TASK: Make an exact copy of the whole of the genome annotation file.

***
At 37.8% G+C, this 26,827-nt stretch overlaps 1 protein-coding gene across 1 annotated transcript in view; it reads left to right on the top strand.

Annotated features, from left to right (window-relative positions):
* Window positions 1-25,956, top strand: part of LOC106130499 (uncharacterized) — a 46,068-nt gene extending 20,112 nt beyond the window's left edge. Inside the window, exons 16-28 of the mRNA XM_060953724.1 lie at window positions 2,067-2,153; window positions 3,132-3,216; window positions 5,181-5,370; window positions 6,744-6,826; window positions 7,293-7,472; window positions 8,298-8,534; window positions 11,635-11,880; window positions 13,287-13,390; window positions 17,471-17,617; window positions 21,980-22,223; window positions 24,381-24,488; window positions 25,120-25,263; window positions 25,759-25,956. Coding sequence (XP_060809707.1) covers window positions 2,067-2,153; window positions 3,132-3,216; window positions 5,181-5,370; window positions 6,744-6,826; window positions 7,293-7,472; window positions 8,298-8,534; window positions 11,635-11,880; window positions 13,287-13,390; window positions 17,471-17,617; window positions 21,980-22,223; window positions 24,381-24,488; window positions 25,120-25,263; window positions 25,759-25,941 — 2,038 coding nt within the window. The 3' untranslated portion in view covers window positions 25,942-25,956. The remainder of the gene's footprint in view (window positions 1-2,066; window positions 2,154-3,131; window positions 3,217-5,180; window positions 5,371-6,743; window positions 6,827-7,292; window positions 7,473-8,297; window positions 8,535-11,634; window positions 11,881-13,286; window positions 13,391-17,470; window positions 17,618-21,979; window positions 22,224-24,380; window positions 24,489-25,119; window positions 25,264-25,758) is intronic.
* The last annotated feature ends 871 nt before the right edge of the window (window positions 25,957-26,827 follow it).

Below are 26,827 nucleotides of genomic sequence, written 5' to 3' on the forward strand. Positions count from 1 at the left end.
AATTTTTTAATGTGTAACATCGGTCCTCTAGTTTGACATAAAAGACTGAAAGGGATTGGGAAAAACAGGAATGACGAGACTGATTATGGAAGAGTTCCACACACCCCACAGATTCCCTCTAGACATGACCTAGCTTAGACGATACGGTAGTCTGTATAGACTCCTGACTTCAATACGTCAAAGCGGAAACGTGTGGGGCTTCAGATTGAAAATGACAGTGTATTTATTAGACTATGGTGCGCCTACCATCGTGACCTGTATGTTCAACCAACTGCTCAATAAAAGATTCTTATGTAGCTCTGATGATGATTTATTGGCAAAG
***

At 37.8% G+C, this 26,827-nt stretch overlaps 1 protein-coding gene across 1 annotated transcript in view; it reads left to right on the top strand.

Annotated features, from left to right (window-relative positions):
* Window positions 1-25,956, top strand: part of LOC106130499 (uncharacterized) — a 46,068-nt gene extending 20,112 nt beyond the window's left edge. Inside the window, exons 16-28 of the mRNA XM_060953724.1 lie at window positions 2,067-2,153; window positions 3,132-3,216; window positions 5,181-5,370; window positions 6,744-6,826; window positions 7,293-7,472; window positions 8,298-8,534; window positions 11,635-11,880; window positions 13,287-13,390; window positions 17,471-17,617; window positions 21,980-22,223; window positions 24,381-24,488; window positions 25,120-25,263; window positions 25,759-25,956. Coding sequence (XP_060809707.1) covers window positions 2,067-2,153; window positions 3,132-3,216; window positions 5,181-5,370; window positions 6,744-6,826; window positions 7,293-7,472; window positions 8,298-8,534; window positions 11,635-11,880; window positions 13,287-13,390; window positions 17,471-17,617; window positions 21,980-22,223; window positions 24,381-24,488; window positions 25,120-25,263; window positions 25,759-25,941 — 2,038 coding nt within the window. The 3' untranslated portion in view covers window positions 25,942-25,956. The remainder of the gene's footprint in view (window positions 1-2,066; window positions 2,154-3,131; window positions 3,217-5,180; window positions 5,371-6,743; window positions 6,827-7,292; window positions 7,473-8,297; window positions 8,535-11,634; window positions 11,881-13,286; window positions 13,391-17,470; window positions 17,618-21,979; window positions 22,224-24,380; window positions 24,489-25,119; window positions 25,264-25,758) is intronic.
* The last annotated feature ends 871 nt before the right edge of the window (window positions 25,957-26,827 follow it).

Below are 26,827 nucleotides of genomic sequence, written 5' to 3' on the forward strand. Positions count from 1 at the left end.
AATTTTTTAATGTGTAACATCGGTCCTCTAGTTTGACATAAAAGACTGAAAGGGATTGGGAAAAACAGGAATGACGAGACTGATTATGGAAGAGTTCCACACACCCCACAGATTCCCTCTAGACATGACCTAGCTTAGACGATACGGTAGTCTGTATAGACTCCTGACTTCAATACGTCAAAGCGGAAACGTGTGGGGCTTCAGATTGAAAATGACAGTGTATTTATTAGACTATGGTGCGCCTACCATCGTGACCTGTATGTTCAACCAACTGCTCAATAAAAGATTCTTATGTAGCTCTGATGATGATTTATTGGCAAAG